The pair of Verreaux’s Eagles descended down the slope, darks shadows dropping over the cliff and hugging the steep rocky fynbos. Silently they landed at the base of a rock and in a flash disappeared from view as they merged into the dappled landscape. Moments later, the female flapped up onto the rock, a shimmering shadow against the white table mountain quartzite.
Amanda and I were watching from a vantage point on a farm near Uniondale in the Eastern Cape, 30 Km north of the Garden Route. We were in the process of conducting a 6 day bird survey for a proposed wind farm and had been performing a vantage point survey for 3 hours when the eagles arrived. It was our second session of three hours at the specific vantage point. The day before, during the first survey session we had observed a flock of sheep, approximately 200 ewes on an alfalfa pasture, giving birth.
The disturbing fact was that during the first session we had observed no less than 4 dead ewes, three dead new born lambs and four orphaned lambs. Our concern for the orphaned lambs had compelled us to phone the famer and notify him of the deaths and the impending deaths if the flock was left unassisted over the course of the next few days. He assured us that his manager was on his way to assess the situation.
Feeling that we had done a service to prevent any additional ewes and lambs dying, we relocated to our next scheduled survey location which happened to overlook the alfalfa pasture. Sadly, during the next three hours no manager or farmer arrived to inspect the flock of lambing ewes despite the farm office being a mere 12 minute drive from the location.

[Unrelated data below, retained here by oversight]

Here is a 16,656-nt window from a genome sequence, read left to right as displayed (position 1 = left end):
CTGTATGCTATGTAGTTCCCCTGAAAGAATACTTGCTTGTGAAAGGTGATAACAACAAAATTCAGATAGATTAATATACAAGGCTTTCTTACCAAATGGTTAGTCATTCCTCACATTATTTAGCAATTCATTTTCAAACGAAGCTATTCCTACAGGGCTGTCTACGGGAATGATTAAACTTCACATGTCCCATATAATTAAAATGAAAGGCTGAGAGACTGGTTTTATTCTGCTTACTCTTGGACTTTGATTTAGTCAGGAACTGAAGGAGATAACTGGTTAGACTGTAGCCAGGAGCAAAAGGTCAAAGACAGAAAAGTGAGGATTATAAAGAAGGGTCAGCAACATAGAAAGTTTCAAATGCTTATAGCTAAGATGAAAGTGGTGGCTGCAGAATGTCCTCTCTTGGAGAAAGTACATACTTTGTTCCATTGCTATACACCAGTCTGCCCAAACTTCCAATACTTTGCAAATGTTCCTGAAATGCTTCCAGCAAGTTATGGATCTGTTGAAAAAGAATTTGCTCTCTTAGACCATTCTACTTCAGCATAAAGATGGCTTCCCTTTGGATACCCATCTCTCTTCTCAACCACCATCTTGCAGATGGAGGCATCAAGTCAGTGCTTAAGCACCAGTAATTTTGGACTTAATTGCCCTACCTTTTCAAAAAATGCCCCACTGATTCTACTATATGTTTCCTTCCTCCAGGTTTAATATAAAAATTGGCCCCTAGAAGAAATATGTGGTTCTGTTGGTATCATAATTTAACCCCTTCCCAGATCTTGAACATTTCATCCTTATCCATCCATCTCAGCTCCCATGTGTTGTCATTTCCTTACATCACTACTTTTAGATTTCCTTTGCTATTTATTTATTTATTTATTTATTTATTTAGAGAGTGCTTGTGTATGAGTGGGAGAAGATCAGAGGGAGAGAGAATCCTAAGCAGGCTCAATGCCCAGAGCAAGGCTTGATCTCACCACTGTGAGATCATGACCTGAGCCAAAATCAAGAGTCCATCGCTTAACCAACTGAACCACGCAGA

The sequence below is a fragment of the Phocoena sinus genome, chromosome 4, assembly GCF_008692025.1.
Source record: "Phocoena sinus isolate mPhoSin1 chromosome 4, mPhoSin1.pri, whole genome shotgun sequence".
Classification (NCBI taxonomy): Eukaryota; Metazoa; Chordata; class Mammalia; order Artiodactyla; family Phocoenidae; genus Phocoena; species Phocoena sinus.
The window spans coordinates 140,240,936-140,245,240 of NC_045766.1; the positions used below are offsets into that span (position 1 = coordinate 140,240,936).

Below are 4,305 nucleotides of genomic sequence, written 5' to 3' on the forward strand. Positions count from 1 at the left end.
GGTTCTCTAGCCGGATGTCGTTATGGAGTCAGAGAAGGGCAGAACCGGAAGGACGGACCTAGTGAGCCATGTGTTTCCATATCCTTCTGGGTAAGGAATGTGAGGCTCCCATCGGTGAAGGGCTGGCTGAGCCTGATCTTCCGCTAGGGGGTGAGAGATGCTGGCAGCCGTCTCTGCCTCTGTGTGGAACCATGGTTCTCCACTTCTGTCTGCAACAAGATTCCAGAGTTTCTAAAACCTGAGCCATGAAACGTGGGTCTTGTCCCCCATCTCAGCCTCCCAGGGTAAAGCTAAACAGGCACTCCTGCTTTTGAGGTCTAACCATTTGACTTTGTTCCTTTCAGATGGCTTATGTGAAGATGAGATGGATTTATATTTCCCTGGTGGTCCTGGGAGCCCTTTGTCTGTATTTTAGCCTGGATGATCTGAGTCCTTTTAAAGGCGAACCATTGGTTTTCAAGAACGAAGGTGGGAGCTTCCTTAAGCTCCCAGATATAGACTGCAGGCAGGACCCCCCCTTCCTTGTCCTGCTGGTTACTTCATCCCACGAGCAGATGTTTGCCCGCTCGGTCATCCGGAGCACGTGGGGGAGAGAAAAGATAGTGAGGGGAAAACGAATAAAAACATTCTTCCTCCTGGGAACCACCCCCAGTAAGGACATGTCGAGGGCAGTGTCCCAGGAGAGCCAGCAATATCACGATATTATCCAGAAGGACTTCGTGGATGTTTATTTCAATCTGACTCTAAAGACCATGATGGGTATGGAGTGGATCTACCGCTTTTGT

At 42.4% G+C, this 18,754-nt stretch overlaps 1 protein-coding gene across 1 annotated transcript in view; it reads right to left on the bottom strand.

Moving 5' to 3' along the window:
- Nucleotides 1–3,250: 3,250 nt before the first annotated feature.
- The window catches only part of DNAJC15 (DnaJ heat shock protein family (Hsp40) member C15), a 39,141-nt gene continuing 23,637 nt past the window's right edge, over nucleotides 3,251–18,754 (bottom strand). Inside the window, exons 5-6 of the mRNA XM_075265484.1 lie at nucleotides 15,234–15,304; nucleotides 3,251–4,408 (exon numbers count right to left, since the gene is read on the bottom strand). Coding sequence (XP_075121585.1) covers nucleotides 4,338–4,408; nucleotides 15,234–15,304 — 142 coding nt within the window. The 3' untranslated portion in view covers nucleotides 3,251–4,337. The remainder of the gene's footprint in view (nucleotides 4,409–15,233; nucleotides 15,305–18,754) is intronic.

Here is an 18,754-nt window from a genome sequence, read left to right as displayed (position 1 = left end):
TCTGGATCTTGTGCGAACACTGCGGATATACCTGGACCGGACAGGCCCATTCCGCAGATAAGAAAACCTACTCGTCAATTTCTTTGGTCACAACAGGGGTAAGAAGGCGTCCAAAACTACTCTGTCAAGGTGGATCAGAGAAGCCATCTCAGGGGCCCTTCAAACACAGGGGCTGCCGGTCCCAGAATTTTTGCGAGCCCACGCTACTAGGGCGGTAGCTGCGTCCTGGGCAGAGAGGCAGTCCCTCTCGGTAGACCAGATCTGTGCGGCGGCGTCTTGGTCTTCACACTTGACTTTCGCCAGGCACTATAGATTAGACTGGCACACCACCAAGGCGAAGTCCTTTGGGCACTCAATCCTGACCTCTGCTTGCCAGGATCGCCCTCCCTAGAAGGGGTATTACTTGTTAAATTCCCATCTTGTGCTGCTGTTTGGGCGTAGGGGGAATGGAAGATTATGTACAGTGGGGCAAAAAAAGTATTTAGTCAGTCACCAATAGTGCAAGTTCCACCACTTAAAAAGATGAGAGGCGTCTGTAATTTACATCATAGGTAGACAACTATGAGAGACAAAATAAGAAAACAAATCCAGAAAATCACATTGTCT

The following morning, when we arrived, we were not surprised to discover additional dead ewes and approximately 10 more dead new born lambs. Over the following three hours we observed a pair of African Fish Eagles and a juvenile Martial Eagle scavenge from two of the carcasses. We even managed to record the Martial Eagle feeding continuously for 75 minutes before taking a 40 break and again feeding on a carcass.
When the pair of Verreaux’s Eagles flew in it was with a mixture of excitement and trepidation that we watched them land close to the pasture. Excitement because, we would have the privilege of seeing these apex avian predators feeding. Trepidation, because should a farmer see what would unfold, their immediate deduction would be of predation by the eagles and their inevitable preparation to destroy the perceived vermin.
Like a stealth bomber the female swooped down into the pasture and snatched up a lamb carcass in one fluid graceful motion. The extra weight proved too much even for this avian huntress and she soon dropped to the ground. For the next 3 minutes she hopped along the ground and dragged the lamb in one talon to the perimeter fence. Resting briefly, she drew on all her resources and cleared the low fence before dragging the lamb to the shade of a bush where the male joined her to feed.